Kareem Abdul-Jabbar Auctioning Off His Championship Rings and Other Memorabilia to Help Kids in Underprivileged Schools

Kareem Abdul-Jabbar is auctioning off four of his NBA championship rings, plus other memorabilia, to help kids in economically challenged schools learn about science, technology, engineering and math.

The hoops legend will be auctioning off his rings from the 1980, 1985, 1987 and 1988 championships with the Los Angeles Lakers. Other items include a signed basketball from his last game in 1989, several trophies, plus one he received for Most Valuable Player. The proceeds will be donated to Abdul-Jabbar’s Skyhook Foundation.

Kareem Abdul-Jabbar is auctioning of his championship rings to help children in underprivileged schools.

Wikimedia Commons

“My history. My life. And, oddly, since my life is still happening and ever-evolving, I am less personally attached to those items than I am to my desire to create new history for myself— and futures for others,” Abdul-Jabbar explained on his website.

“So, when it comes to choosing between storing a championship ring or trophy in a room, or providing kids with an opportunity to change their lives, the choice is pretty simple,” the message continues. “Sell it all. Looking back on what I have done with my life, instead of gazing at the sparkle of jewels or gold plating celebrating something I did a long time ago, I’d rather look into the delighted face of a child holding their first caterpillar and think about what I might be doing for their future.”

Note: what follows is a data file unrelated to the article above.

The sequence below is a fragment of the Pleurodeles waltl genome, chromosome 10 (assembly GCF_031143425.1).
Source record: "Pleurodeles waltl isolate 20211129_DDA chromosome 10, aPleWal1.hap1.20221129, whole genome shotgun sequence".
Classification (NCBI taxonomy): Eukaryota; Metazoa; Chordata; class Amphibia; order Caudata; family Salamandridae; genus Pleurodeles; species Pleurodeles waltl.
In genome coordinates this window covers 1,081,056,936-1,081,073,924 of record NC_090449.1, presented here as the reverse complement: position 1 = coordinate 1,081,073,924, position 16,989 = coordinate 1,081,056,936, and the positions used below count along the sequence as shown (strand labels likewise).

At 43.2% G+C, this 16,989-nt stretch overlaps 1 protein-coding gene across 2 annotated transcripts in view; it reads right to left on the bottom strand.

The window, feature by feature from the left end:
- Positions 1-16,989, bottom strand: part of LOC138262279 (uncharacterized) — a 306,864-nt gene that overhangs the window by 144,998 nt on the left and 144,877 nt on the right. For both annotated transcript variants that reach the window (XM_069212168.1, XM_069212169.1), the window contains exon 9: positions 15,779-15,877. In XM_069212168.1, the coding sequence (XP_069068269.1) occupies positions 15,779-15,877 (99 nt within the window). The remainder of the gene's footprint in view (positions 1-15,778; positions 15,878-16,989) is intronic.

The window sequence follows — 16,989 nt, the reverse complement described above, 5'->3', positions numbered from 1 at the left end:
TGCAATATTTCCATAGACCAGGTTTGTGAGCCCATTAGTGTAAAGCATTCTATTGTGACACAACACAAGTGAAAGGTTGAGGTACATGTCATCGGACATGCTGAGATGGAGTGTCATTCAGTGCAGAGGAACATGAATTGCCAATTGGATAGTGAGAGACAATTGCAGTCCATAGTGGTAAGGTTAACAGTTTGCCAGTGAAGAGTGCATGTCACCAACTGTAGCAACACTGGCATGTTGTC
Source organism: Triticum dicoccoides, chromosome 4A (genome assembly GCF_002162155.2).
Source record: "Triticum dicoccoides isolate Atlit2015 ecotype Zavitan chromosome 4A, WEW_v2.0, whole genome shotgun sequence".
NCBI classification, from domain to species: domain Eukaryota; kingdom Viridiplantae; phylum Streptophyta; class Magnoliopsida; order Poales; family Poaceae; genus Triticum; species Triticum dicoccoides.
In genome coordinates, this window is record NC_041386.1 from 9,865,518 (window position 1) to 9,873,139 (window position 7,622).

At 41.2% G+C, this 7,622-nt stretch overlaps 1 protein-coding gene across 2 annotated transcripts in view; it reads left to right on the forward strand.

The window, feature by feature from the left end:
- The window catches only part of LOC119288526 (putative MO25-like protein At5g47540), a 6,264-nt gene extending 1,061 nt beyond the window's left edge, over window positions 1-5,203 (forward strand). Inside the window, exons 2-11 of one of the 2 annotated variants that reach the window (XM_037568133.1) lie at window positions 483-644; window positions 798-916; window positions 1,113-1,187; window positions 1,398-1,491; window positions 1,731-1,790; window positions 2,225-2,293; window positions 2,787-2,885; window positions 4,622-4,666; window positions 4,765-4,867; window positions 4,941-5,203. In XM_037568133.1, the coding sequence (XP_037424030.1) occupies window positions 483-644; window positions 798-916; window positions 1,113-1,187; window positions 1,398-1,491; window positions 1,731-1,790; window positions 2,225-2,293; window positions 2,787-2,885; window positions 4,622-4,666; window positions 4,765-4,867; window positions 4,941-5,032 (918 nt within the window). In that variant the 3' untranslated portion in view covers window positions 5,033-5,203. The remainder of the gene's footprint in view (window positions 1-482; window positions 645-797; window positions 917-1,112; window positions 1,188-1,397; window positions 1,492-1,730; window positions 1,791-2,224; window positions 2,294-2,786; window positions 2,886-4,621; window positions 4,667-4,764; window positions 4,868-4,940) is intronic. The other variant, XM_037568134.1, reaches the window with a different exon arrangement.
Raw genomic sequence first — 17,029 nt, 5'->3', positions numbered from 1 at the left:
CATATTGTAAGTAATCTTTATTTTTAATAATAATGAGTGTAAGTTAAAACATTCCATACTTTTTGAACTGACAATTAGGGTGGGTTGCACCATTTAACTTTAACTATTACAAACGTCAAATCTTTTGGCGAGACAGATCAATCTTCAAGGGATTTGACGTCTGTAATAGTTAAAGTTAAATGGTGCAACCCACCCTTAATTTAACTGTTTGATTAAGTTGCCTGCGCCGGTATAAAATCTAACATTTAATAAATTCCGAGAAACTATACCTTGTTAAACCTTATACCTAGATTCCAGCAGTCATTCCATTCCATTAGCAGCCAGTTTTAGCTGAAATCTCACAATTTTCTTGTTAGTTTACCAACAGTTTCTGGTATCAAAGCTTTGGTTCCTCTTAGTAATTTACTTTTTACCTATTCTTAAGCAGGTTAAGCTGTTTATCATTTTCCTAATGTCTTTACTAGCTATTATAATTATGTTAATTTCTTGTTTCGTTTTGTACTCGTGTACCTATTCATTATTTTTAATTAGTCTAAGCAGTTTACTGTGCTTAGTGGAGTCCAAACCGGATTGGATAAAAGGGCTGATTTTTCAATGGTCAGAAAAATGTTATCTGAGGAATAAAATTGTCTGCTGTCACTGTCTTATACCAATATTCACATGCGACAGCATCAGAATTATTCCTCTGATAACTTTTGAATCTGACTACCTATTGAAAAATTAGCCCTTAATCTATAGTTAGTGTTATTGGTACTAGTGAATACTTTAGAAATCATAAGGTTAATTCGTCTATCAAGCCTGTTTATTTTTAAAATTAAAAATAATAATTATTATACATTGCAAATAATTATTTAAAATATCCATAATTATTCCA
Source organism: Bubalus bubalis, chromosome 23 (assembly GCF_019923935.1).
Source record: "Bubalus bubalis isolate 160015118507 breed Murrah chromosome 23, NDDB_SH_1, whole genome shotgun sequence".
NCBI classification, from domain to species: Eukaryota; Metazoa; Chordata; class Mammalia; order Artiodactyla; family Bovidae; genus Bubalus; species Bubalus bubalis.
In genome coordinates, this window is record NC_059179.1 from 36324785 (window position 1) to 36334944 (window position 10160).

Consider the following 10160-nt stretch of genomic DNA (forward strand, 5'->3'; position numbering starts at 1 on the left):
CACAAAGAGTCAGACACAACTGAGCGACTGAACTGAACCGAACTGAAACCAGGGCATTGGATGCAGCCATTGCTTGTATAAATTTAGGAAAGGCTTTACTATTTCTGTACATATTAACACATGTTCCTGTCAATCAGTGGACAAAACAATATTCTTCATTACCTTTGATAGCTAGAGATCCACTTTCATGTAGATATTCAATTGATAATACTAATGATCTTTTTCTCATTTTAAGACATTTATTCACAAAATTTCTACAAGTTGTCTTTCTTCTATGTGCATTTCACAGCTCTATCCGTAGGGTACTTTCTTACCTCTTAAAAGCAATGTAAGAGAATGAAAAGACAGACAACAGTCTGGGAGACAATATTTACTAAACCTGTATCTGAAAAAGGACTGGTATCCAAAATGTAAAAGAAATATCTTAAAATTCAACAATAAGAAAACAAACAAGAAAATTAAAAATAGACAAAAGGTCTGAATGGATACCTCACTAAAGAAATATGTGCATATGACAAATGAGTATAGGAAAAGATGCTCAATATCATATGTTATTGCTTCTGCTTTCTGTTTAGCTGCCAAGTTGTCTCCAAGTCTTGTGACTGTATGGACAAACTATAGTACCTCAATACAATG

The money will also be used for Camp Skyhook, which takes kids out of school for five days and four nights to visit the Angeles National Forest in Palmdale, Calif.

“They go from auditory learning to utilizing all of their senses in the great outdoors,” the NBA great explained. “Our hope is not just to get them out of the city to commune with the outdoors, but to stimulate an interest in the sciences that might lead them to fulfilling careers.”

As it stands, the bid for Abdul-Jabbar’s 1985 championship ring is at $100,000. The signed basketball from his last game is at $85,000 and his 1975-76 NBA Most Valuable Player trophy has a bid of $47,000.

The auction, which is being run by Goldin Auctions, will conclude on Saturday, March 2, and people praised the former Laker for giving back.

“This act your doing is insanely awesome. Bless you man,” one person wrote.

“You are a great example,” wrote another.

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